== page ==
AFTER CLUMSILY pouring cold water all over his collective bargaining table, Prince George's County Executive Lawrence J. Hogan has his hands full of labor disputes that could cause a serious government breakdown in less than two weeks. Only a postponement order issued this week by a board of outside mediators stood between Mr. Hogan and a strike by 1,500 county employees, including jail guards, clerical workers, landfill operators and other members of the American Federation of State, County and Municipal Employees -- most of whom are among the lowest paid in the county government.
The situation is unusual because there once was an agreement that would have avoided this mess -- but Mr. Hogan undercut his own negotiators and repudiated the contract proposals that both sides had initialed. Whatever the county executive though he was accomplishing -- and he has yet to make it clear -- his unorthodox bargaining behavior has created still more problems: other employees, including the police, firefighters and school personnel, are now serving notice that they intend to honor any job action taken by the affected employees.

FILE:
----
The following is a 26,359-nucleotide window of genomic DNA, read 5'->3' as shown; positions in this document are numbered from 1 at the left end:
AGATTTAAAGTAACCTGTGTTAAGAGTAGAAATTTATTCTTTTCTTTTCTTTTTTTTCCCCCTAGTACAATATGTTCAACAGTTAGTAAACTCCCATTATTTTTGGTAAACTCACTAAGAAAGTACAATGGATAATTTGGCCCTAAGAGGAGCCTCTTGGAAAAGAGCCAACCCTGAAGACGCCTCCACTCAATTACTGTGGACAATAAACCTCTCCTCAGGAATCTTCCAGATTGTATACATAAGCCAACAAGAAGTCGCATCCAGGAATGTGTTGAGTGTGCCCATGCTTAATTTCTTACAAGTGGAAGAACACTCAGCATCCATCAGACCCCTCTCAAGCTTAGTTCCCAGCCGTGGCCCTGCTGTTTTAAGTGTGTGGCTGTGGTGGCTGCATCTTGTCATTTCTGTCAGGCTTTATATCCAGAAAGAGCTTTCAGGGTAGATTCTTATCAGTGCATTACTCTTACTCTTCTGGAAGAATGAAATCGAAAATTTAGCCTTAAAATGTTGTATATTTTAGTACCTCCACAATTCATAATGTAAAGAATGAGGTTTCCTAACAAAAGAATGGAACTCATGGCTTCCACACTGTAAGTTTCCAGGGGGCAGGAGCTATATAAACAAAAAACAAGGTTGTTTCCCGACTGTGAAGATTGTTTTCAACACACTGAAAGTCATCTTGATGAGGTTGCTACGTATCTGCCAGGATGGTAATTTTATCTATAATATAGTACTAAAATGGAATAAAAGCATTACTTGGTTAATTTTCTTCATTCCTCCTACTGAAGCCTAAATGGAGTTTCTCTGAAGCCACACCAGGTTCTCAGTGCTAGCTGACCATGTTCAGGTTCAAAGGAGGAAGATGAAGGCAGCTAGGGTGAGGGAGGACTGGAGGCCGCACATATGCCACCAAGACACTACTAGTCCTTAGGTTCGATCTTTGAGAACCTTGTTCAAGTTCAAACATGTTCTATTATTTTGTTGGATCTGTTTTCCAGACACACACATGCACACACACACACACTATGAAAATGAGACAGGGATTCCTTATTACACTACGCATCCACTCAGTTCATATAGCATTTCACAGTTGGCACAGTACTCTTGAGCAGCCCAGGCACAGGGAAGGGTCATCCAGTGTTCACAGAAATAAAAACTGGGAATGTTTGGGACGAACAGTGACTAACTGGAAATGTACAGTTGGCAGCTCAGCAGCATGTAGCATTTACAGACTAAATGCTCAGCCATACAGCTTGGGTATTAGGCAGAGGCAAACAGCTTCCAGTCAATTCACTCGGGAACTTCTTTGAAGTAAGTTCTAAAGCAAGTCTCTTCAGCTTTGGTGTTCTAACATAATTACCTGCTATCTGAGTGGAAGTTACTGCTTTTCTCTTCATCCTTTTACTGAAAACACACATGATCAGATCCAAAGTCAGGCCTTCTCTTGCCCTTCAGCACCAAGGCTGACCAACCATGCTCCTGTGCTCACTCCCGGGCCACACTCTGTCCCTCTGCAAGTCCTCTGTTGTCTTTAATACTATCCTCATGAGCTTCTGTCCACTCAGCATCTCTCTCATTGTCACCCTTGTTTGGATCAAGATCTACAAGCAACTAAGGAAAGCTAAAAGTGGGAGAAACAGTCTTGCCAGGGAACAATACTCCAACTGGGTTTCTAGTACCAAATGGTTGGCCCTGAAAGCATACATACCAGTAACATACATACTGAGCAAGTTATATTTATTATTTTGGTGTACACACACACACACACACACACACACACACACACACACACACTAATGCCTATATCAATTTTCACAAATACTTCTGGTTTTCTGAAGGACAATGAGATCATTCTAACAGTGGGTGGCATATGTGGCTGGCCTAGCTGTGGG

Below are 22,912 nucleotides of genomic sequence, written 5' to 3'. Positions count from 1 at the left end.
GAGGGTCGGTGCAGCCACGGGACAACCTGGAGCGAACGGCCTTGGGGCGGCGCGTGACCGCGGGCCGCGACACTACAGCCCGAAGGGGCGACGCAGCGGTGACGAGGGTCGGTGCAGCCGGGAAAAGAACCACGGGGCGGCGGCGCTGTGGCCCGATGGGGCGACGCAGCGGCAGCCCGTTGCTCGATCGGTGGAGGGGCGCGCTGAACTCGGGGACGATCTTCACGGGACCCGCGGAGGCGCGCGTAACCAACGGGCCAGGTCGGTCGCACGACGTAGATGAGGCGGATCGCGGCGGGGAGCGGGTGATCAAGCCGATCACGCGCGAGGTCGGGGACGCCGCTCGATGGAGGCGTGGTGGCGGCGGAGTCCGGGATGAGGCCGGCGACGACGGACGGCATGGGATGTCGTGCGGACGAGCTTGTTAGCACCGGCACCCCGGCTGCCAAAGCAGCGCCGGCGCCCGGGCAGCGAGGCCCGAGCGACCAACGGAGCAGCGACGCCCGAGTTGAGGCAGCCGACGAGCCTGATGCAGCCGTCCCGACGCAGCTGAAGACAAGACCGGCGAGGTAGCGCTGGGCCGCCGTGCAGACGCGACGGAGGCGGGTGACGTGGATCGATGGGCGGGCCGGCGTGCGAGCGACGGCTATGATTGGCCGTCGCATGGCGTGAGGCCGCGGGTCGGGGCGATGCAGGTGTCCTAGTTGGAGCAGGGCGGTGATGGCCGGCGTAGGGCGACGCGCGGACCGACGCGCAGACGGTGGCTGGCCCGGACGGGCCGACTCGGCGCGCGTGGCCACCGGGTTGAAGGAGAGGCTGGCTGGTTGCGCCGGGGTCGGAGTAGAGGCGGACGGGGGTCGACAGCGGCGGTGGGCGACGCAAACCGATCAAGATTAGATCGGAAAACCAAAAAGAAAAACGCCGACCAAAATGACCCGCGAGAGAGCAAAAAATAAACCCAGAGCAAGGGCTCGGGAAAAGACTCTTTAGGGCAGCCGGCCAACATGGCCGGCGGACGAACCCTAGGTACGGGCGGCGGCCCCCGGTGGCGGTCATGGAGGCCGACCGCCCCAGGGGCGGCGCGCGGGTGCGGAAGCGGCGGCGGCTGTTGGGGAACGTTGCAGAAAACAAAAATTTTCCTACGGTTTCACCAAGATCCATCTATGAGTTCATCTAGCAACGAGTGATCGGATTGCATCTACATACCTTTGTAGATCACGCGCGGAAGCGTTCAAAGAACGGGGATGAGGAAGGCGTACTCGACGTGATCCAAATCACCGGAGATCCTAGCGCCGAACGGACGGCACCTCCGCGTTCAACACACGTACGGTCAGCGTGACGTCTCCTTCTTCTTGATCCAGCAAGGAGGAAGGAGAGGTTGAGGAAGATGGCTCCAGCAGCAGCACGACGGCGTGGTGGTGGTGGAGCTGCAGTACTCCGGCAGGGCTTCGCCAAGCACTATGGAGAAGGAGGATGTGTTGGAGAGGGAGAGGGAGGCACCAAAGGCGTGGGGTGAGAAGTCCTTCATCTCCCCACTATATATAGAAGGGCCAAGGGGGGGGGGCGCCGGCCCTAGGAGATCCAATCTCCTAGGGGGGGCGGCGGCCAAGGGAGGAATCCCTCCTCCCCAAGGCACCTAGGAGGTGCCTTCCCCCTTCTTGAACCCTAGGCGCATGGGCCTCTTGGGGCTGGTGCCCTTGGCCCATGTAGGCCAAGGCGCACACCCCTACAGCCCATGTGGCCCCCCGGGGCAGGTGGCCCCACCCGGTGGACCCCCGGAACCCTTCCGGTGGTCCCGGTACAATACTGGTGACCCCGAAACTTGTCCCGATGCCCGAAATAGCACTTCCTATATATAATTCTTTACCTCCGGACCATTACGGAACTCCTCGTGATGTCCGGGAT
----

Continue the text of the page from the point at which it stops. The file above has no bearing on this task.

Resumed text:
In the meantime, bargaining representatives as well as mediators are scrambling blindly for some new resolution before a revised deadline of March 24. They are only too aware of the fact that, unlike other jurisdictions' restrictions, Prince George's labor code grants public employees the right to strike. Given the history of these negotiations, such a breakdown is as unnecessary as it would be disruptive. Mr. Hogan should take another look at the work of his negotiators and do everything possible to set things straight before the situation degenerates any further.